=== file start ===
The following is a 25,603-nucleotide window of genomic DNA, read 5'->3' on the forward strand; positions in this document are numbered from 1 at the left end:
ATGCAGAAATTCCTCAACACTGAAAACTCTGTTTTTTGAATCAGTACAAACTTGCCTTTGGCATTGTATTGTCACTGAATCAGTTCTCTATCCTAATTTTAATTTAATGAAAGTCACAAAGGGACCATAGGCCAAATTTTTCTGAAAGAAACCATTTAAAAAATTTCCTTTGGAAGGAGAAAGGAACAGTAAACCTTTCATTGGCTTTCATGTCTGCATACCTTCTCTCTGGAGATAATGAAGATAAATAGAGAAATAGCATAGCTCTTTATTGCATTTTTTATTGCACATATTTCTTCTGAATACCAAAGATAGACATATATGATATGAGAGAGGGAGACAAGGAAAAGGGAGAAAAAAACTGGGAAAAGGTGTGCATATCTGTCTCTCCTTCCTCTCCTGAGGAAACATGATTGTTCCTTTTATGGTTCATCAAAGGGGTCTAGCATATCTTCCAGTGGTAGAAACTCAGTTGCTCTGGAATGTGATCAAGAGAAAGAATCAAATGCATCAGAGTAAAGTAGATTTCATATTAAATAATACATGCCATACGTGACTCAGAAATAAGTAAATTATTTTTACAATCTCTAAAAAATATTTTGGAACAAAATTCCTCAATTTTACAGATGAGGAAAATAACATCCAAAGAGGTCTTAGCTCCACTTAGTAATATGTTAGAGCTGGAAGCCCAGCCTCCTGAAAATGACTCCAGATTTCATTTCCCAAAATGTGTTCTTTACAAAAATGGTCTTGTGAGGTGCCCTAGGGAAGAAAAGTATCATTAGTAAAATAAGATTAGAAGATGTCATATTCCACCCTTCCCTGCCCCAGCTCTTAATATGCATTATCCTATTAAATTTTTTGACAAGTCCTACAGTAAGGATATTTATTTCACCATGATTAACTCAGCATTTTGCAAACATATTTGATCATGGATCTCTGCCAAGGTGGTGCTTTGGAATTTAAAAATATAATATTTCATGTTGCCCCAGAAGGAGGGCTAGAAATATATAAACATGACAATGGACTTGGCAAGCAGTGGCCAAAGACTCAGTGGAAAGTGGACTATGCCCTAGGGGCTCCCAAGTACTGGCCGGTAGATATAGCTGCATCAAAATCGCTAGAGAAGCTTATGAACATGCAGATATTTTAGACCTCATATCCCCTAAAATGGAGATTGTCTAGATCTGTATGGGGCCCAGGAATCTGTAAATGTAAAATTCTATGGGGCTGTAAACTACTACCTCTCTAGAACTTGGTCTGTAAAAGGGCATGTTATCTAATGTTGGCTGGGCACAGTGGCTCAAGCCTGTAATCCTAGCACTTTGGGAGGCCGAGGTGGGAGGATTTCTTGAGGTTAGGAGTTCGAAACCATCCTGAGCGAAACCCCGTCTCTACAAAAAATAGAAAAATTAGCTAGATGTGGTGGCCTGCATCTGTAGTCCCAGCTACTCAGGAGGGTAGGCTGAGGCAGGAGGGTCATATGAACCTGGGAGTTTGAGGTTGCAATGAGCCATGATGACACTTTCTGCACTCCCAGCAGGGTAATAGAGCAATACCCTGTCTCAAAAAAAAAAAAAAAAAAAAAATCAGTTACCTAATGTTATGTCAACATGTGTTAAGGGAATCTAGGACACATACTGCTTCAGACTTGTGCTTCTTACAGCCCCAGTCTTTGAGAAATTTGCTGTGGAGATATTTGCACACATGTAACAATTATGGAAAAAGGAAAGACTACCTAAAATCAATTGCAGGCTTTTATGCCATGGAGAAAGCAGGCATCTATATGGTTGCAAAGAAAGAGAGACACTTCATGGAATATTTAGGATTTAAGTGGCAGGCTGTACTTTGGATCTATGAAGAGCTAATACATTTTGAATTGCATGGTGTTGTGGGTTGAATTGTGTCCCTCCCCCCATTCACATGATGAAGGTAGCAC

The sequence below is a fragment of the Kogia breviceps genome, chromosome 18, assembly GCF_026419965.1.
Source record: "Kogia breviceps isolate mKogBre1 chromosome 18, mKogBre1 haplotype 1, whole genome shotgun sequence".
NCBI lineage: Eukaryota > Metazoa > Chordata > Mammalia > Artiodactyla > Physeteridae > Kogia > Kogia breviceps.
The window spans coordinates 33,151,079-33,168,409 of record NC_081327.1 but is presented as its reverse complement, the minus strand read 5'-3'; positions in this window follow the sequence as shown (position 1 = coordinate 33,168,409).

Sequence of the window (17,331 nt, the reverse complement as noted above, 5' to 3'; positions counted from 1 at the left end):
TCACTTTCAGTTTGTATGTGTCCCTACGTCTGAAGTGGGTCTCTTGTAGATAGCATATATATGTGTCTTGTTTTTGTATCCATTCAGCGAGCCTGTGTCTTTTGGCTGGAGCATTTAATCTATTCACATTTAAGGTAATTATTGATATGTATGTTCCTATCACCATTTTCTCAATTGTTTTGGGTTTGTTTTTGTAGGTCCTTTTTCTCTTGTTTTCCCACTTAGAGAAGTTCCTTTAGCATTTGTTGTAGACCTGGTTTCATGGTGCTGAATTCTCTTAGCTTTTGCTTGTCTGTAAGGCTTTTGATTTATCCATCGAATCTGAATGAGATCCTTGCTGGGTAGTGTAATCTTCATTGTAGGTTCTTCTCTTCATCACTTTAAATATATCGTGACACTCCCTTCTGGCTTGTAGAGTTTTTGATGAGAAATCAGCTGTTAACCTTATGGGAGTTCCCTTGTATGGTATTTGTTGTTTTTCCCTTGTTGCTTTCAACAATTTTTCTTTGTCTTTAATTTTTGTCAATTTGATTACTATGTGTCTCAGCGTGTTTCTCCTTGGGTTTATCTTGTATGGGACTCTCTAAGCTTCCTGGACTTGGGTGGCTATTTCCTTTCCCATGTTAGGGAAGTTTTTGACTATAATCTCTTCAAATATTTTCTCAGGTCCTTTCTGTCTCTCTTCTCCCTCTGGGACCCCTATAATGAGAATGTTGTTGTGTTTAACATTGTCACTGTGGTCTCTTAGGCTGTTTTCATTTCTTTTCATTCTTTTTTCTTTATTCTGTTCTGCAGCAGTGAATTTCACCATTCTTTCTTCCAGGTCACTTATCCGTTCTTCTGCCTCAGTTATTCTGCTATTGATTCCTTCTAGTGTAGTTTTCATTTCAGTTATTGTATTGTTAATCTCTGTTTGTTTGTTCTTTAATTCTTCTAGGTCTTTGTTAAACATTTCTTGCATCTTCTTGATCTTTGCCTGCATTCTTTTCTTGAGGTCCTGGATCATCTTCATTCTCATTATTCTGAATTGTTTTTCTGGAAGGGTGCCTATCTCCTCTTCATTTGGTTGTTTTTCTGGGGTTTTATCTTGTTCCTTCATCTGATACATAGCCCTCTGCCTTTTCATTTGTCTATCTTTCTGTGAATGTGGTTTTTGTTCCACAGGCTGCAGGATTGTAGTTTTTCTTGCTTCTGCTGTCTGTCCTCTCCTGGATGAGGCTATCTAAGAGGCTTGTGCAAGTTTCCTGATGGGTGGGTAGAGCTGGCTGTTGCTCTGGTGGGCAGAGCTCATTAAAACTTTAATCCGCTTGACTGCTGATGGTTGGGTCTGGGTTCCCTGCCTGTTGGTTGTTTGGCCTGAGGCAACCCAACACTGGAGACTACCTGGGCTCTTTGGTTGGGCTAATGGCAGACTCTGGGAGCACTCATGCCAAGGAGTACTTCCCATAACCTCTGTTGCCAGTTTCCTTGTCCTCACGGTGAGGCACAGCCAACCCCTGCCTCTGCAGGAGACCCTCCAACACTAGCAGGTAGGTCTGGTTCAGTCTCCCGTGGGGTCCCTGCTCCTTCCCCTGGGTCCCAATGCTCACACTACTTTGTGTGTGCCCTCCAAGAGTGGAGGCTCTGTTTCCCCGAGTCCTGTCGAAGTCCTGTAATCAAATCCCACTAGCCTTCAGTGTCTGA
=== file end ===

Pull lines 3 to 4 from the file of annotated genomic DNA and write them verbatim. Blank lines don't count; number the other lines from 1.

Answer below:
The sequence below is a fragment of the Kogia breviceps genome, chromosome 18, assembly GCF_026419965.1.
Source record: "Kogia breviceps isolate mKogBre1 chromosome 18, mKogBre1 haplotype 1, whole genome shotgun sequence".